Most definitely! It really shouldn’t be that hard for a user to create anything they want.
I just had a bit of a flashback and finally remembered where I had seen this style before. Charles Tolliver used to use it in a lot of his older hand-copied parts. (The copyist for all of his later stuff used Sib and didn’t use this style.) IIRC, in the clip of Rejoicin’ below the second chord of the melody was written A7/9 and the fourth chord F7/9.
I think all of his charts written back in the “Strata-East” era used that type of notation.
If this was standard notation, even just for a time, then it seems like Dorico should have an option to support it. I know of several composers who use “invented” non-standard chord nomenclature. One such particularly brilliant composer, who now uses Dorico, basically gave up on the chord tool and just types them in with MusGlyphs. (She obviously doesn’t care about nor want chord playback.)
Now that I know the era, I’ll see if I can find some other examples of this.
I’m just curious. I’m not much of a piano player, but it seems to me the pianists I know, while comping, don’t necessarily play all the interior notes, and don’t play them the same way each time. Most of the time, they aren’t hammering block chords anyway. I don’t really expect the pianist to play the 7ths all the time, if there are higher color tones in the chord. If I feel that a particular note is really needed, I guess I’ll write the notes out explicitly, but even then, my guess is the pianist will more-or-less flow with the music rather than playing the chart literally.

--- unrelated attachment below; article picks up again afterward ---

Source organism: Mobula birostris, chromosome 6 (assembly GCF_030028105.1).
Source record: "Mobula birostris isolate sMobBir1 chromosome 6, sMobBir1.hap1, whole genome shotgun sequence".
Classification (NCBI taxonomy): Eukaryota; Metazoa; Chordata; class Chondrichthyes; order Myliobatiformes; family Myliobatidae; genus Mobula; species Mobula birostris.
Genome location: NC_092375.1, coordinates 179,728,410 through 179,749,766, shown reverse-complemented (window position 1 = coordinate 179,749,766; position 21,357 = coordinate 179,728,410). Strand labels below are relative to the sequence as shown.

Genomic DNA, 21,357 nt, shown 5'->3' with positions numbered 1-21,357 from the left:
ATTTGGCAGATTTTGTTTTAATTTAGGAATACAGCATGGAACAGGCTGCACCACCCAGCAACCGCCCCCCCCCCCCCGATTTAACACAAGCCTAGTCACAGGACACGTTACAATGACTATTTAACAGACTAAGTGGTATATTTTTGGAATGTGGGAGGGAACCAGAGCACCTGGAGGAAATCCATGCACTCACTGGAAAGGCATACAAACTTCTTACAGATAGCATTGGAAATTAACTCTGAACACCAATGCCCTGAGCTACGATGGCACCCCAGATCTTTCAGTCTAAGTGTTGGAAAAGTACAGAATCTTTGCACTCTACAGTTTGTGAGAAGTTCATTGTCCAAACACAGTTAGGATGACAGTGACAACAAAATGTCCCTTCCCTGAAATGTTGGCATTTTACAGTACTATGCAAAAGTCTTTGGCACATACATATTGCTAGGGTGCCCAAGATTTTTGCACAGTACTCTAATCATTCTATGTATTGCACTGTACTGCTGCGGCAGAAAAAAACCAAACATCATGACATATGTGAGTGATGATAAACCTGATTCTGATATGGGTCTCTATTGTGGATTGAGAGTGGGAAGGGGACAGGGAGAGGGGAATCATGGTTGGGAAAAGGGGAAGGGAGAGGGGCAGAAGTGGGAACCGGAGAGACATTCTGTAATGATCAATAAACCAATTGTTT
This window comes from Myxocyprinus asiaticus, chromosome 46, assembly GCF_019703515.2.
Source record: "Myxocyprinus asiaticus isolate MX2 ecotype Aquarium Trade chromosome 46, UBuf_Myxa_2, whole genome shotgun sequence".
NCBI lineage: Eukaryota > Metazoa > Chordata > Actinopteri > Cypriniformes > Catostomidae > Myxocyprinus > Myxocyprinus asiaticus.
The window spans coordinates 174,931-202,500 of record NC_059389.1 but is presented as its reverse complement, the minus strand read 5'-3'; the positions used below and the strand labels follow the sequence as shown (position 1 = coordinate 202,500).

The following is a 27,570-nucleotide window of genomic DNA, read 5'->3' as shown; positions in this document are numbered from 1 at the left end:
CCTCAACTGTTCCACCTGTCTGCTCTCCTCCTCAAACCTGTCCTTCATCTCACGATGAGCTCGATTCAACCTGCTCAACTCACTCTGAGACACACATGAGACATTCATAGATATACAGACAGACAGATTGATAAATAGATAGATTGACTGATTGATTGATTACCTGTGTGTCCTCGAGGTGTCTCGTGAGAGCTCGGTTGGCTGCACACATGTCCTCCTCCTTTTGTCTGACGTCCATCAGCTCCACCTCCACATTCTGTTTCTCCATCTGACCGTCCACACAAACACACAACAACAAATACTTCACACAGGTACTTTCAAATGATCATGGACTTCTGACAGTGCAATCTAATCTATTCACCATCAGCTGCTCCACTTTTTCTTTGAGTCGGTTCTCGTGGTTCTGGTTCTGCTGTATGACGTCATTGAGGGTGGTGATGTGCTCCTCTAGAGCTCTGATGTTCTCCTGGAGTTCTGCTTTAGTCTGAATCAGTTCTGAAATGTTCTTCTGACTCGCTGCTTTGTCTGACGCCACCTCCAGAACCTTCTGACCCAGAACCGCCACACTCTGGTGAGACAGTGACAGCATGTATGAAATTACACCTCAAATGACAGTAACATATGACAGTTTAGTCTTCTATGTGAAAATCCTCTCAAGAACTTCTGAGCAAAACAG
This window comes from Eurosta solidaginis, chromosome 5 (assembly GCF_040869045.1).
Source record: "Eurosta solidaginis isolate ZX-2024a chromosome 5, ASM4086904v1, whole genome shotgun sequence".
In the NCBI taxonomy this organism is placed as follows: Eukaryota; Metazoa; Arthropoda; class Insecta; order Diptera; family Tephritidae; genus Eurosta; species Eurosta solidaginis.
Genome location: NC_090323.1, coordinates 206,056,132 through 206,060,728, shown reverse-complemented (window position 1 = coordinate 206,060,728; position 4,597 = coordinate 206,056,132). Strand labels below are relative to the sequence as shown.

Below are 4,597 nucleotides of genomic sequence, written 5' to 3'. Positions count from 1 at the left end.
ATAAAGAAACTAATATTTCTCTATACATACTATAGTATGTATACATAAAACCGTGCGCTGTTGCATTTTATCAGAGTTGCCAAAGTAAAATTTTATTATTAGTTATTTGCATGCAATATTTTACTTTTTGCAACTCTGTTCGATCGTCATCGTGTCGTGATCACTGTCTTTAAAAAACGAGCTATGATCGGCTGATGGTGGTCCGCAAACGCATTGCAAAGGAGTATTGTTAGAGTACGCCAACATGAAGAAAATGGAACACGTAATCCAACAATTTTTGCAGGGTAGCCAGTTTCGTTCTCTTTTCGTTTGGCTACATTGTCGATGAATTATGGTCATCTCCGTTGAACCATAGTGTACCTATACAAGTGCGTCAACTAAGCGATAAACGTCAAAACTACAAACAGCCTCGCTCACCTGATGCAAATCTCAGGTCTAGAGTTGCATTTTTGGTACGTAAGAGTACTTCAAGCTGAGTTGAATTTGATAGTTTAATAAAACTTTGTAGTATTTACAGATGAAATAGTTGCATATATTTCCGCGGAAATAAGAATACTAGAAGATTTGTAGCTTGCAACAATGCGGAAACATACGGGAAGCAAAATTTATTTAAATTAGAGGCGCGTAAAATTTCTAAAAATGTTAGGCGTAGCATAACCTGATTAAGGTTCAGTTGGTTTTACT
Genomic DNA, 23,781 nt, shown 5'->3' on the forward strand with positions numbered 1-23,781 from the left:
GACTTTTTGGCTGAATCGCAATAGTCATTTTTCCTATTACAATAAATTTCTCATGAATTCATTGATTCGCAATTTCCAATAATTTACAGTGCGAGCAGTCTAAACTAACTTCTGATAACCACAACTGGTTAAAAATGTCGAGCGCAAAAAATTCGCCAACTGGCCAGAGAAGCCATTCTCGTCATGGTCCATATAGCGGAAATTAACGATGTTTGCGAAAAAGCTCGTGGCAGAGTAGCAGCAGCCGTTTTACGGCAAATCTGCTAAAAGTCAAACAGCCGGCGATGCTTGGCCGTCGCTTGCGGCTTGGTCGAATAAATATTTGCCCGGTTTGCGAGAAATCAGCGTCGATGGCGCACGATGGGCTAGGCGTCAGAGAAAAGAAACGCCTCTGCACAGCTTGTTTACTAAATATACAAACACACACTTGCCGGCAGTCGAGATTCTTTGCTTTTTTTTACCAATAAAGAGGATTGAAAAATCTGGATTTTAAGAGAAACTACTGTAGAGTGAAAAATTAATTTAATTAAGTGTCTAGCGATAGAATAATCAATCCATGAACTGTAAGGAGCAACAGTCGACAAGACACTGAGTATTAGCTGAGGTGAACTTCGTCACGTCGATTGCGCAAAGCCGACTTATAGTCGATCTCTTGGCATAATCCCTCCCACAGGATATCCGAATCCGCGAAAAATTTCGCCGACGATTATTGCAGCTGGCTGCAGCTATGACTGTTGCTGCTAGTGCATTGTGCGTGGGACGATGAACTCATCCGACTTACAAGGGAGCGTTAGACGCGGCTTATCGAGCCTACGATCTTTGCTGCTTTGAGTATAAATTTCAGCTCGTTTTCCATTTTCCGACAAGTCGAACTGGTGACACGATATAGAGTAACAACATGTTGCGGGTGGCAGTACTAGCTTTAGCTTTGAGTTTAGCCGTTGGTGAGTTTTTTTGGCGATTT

Do others have a different experience? It is similar to drumset parts. If there is a particular section that really needs to be played with exact strokes on exact drums, I’ll add “Play as written” or something. Otherwise, it is more of a suggestion.
Jazz chord symbols basically indicate what notes are intended to fit at a given moment, whether they’re all played that particular time or not. Of course (as with Baroque figured bass) the root and the 3rd are most important, orienting the harmony.
I rarely play in situations without a bass player. In that case, the piano comping centers around the guide tones (3rd and 7th). But the old pros tend to work their own melodic lines into the comping and aren’t so much about specific block chords. They want to know what the framework is, but they often drift in and out of that framework. It is magic when done well.
Yes and no I suppose. If you transcribe the left hand of any pianist comping for themselves, they almost always are playing shapes that include the 7th and 3rd, and then one or two other colors. Here’s the beginning of Chick’s Windows solo off Now He Sings, Now He Sobs that I transcribed a couple of years ago. Almost every LH voicing in the whole solo has a 3rd and 7th.
Definitely the best modern modern players do this all the time. Two of my favorite compers to play with are Orrin Evans and Benito Gonzalez and they certainly can go in any direction so you have to keep your ears open! I just did a quartet hit with Benito a week ago and I mean, here’s what he hears when he sees a Cm7 chord, LOL!